The Best Ramen In Austin

From chicken shoyu to pork tonkotsu, these are the best bowls of ramen in town.

Austin might be built on breakfast tacos, brisket, and Lone Stars. But when the sun goes down and the temps drop just a little bit—or there's even the threat of a raindrop–it's ramen that fuels the city. Fortunately, Austin is home to some excellent bowls of ramen. From chicken shoyu to pork tonkotsu, these are the best ramen spots in Austin.


Sazan is a ramen shop that should be on the radar of everyone with even a passing interest in noodles, broth, or Japanese whiskey. And if you’re into all three? Well, there are some apartments nearby you might want to consider. The specialty here is paitan ramen—a rich and creamy broth made from boiling bones for a long period of time. But unlike other popular spots in town that specialize in tonkotsu (pork bones), Sazan uses a mix of chicken and pork, resulting in a broth that’s just a little bit lighter, but no less satisfying. And as much as we love their original, the spicy and black garlic versions here are our favorites. Oh, and that Japanese whiskey selection we mentioned? It’s large, and they offer flights that you can pair with whatever bowl you end up with.

Tucked in a Cedar Park strip mall next to a vet and a Randall’s, is some of the best ramen in Austin, maybe even the state. If you live in Central Austin, you’ll probably spend the 30-minute drive to Ramen 512 grumbling about how far away it is and internally debating if it’s all going to be worth it, and the answer is most definitely yes. As far as the ramen goes, there are a lot of styles here—including a delicate chicken-and-dashi shoyu broth right alongside its popular tonkotsu cousin. And as a tribute to their pop-up origin story, they offer rotating monthly specials where they experiment with different styles, like Kikanbo-style Karashibi miso or the punchy Jiro ramen. 


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Komé recently completely rebooted their ramen offerings, now with a tight and focused menu. The ramen options include a phenomenal and well-rounded miso (with an umami mushroom base, chili oil, and chili threads), a vegetarian miso (topped with fried tofu skin), a more subtle tonkotsu that won’t bonk you over the head, and a delicate but meaningful shoyu. Komé has also mastered the art of ramen to-go, as they are the only restaurants on this list that give you the option of cooking the noodles at home, which in our opinion makes for a vastly superior ramen takeout situation.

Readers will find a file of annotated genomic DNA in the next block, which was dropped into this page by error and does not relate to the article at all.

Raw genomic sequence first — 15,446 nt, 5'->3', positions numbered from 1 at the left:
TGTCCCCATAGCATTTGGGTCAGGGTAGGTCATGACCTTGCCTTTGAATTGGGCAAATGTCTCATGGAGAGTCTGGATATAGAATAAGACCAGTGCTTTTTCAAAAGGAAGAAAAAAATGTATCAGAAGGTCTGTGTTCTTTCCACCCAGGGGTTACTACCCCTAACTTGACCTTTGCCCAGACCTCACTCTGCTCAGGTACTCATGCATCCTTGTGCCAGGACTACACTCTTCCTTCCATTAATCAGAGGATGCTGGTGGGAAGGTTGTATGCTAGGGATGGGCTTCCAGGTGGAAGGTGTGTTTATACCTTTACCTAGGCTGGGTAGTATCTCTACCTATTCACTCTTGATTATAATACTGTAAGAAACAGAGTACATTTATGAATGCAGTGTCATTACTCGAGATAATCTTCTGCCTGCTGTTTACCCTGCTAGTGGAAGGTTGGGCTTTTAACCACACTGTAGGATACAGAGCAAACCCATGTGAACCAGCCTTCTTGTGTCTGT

There was a time when the Tatsu-Ya name was synonymous with ramen in Austin. Because prior to 2012 when it opened, there really wasn’t anywhere else to get it, unless you were painstakingly making it yourself, or trying to convince yourself that the little plastic package of crunchy noodles in your pantry was “basically the same thing.” All these years later, and there’s still a line snaking around the building, at all of their three locations (East, South, and North), for a bowl of their signature pork tonkotsu. Between the long lines, and the soundtrack that could only have been picked by a DJ-turned-ramen chef (true story), getting into Ramen Tatsu-ya feels like you just walked into Austin’s hottest club. 

There are around a dozen different options for ramen at EurAsia, with little to no opportunities for customization, making everything feel very intentional and composed. They also use two types of noodles (straight and curly), which certainly means this place takes their ramen seriously. Our favorite bowls are the “Back 2 Basic” ramen with a delicate and light chicken broth, and the richer black tonkotsu signature ramen with black garlic oil. The spicy chicken ramen with a creamy broth and tender grilled chicken is good, too. There are two locations of EurAsia Ramen, one in Cedar Park, and the other in Allandale on Burnet Road.

photo credit: Nicolai McCrary

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Lucky Robot Japanese Kitchen

$$$$(512) 444-8081
Hours:MONDAY11:00AM to 10:00PM
Perfect For:BrunchDate Night

Lucky Robot might be best known for their classic nigiri and their inventive menu of Nikkei (Japanese-Peruvian) small plates—both of which they do very well—but scroll through the large menu for long enough, and you’ll see a tiny section of broth-based dishes. That’s where you’ll find the Robot Ramen–a bowl made with a light-ish pork shoyu broth, topped with a perfectly marinated egg, green onions, bean sprouts, and pork belly. If you’re used to the miky-white broth more common around Austin, this will be a welcome change of pace for you. 

Kanji Ramen’s specialty is a pork bone-based tonkotsu broth, with salt and spicy miso variations. Our favorite is their signature ramen—a shoyu ramen that comes with black garlic oil and smoky grilled corn that makes it all come together rather nicely. While we’ve seen some consistency issues when they get a little busy, the ramen at Kanji is rich, flavorful, and balanced, and if we lived nearby, we’d probably eat here pretty regularly.

Michi Ramen’s claim to fame is that you can totally customize every part of your ramen bowl— essentially it’s a choose your own adventure, except with hot soup. You can pick the type of broth (including shoyu tonkotsu, miso tonkotsu, shio chicken, and a shiitake vegetable) and the broth thickness (light, regular, or stout). You can even pick the protein and toppings. You might think that this degree of customization might lead to a substandard product, but they’ve been at this for years and have somehow figured out how to deliver a consistent and solid bowl of ramen, down to the perfectly cooked ajitama and onsen eggs, even for takeout. There are three locations of Michi: The Highland and South Lamar locations are open for takeout and delivery, and their Spicewood Springs inside Asia Market is also open for dine-in.

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